Plans to promote tourism by identifying Civil War sites in Pacific were approved at the March 2 tourism commission meeting.
The commission approved the purchase of 25 U.S. Grant trail signs that will mark a driving tour of sites in the city that have a Civil War connection.
Among sites discussed were the replica Civil War cannon on Blackburn Park, the Sterling Price sign on East Osage near Jensen’s Point and the Pacific Station Plaza Civil War marker, which describes the action on Oct. 1, 1864, in Downtown Pacific.
The Plaza also is the location of a building that was used as a Civil War hospital.
Downtown Pacific was largely destroyed by Confederate troops in the four-hour battle that included cannon fire and some residents captured as prisoners of war.
Cost of the signs and connectors is approximately $1,000. The commission will ask that the budget be amended to include the purchase.
Greg Wouk, Missouri Civil War Heritage Foundation, showed a sample of the signs at the meeting.
The commission also agreed to purchase a third Civil War marker from the foundation to complement the two markers at Blackburn Park and the Plaza. The third marker will tell the story of the Oct. 1, 1864, battle.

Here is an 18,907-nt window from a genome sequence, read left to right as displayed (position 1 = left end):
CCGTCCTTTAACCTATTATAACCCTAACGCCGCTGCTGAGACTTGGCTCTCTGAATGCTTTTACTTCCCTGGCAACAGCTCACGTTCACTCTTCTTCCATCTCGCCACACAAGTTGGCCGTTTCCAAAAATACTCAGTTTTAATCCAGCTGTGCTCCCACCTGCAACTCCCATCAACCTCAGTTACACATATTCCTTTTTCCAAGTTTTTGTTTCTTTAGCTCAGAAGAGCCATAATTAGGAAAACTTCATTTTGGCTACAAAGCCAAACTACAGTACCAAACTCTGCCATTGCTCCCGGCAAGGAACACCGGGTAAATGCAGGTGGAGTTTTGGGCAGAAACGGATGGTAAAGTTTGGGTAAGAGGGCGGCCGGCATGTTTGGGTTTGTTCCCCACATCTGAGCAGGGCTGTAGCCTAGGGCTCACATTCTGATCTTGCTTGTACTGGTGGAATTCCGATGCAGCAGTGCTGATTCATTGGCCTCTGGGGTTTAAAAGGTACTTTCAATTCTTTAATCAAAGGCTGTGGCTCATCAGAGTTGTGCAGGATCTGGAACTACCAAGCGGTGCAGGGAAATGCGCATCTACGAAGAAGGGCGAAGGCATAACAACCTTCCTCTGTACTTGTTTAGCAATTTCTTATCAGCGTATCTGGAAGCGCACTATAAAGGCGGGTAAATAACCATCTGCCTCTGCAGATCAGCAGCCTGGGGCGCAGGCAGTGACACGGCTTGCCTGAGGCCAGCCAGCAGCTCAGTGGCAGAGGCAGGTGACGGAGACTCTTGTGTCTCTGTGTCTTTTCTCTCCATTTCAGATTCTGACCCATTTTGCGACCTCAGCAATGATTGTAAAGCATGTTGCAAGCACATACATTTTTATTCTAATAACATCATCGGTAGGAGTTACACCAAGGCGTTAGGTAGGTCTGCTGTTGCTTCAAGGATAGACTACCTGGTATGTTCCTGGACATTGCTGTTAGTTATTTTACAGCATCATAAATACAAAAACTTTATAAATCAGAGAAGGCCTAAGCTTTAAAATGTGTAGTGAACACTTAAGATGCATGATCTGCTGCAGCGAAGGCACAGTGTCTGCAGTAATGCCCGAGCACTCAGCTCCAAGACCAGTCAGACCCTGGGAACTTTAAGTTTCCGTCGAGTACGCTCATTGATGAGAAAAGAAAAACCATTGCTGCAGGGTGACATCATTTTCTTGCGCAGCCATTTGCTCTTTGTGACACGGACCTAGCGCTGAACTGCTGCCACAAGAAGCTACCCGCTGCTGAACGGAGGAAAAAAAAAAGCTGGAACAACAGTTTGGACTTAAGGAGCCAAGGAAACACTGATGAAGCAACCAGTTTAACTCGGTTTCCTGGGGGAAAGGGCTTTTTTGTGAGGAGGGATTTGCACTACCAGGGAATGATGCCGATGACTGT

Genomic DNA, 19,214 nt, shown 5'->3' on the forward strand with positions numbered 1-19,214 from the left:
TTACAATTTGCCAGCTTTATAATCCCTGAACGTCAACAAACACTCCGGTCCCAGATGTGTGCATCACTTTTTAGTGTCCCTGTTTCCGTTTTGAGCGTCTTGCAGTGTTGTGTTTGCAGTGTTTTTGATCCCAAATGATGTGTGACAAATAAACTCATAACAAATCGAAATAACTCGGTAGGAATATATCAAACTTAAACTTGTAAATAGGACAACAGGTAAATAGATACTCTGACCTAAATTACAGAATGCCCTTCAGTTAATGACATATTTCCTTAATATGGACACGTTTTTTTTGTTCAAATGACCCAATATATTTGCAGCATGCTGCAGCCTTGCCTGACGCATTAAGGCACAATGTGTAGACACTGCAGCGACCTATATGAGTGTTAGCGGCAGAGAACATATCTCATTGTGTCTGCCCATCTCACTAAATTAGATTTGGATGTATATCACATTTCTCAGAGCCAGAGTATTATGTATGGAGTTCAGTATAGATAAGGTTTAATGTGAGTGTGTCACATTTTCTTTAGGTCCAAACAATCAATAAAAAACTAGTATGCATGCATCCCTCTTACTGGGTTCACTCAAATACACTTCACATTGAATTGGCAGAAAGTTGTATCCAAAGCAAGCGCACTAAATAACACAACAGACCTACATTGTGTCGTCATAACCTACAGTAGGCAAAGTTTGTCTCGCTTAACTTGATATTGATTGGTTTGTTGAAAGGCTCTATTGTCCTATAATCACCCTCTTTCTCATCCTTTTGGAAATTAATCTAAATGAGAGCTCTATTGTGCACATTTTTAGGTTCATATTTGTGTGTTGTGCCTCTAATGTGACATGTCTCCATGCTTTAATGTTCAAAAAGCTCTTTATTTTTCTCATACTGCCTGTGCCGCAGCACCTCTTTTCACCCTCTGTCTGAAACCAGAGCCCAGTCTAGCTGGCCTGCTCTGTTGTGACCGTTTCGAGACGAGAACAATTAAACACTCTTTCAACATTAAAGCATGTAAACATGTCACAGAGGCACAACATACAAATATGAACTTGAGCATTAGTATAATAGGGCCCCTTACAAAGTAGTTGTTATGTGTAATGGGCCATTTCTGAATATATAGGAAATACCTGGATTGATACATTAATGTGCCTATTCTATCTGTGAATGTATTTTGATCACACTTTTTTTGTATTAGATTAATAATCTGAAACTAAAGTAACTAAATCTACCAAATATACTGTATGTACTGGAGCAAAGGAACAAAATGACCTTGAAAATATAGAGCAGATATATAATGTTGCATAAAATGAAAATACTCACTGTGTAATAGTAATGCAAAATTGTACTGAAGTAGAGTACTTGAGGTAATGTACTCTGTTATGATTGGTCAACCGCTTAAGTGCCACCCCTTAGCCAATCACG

A possible site for the marker is near Jensen’s Point, which is the location where the two armies met on the morning of the battle. Confederate troops were driven back into town where more cannon fire was exchanged on St. Louis Street and eventually driven out of town.
The U.S. Grant Trail signs are part of a campaign to promote Civil War tourism in Missouri.
Grant would have traveled through Pacific on the Pacific train when he went to Jefferson City. All westbound steam trains had to stop in Pacific to take on water before going up the hill to Gray Summit.
There also are contemporary newspaper reports of John C. Fremont traveling through Pacific when President Abraham Lincoln recalled him to Washington and replaced him as head of the Army of Missouri.
Wouk said many people are traveling to Civil War sites and Missouri hopes to emulate the eastern states of Virginia and Pennsylvania that tell their Civil War stories and market their Civil War sites to visitors.
“We encourage local communities to create local maps and brochures identifying Civil War sites that can be made available to tourists when they come here,” Wouk said.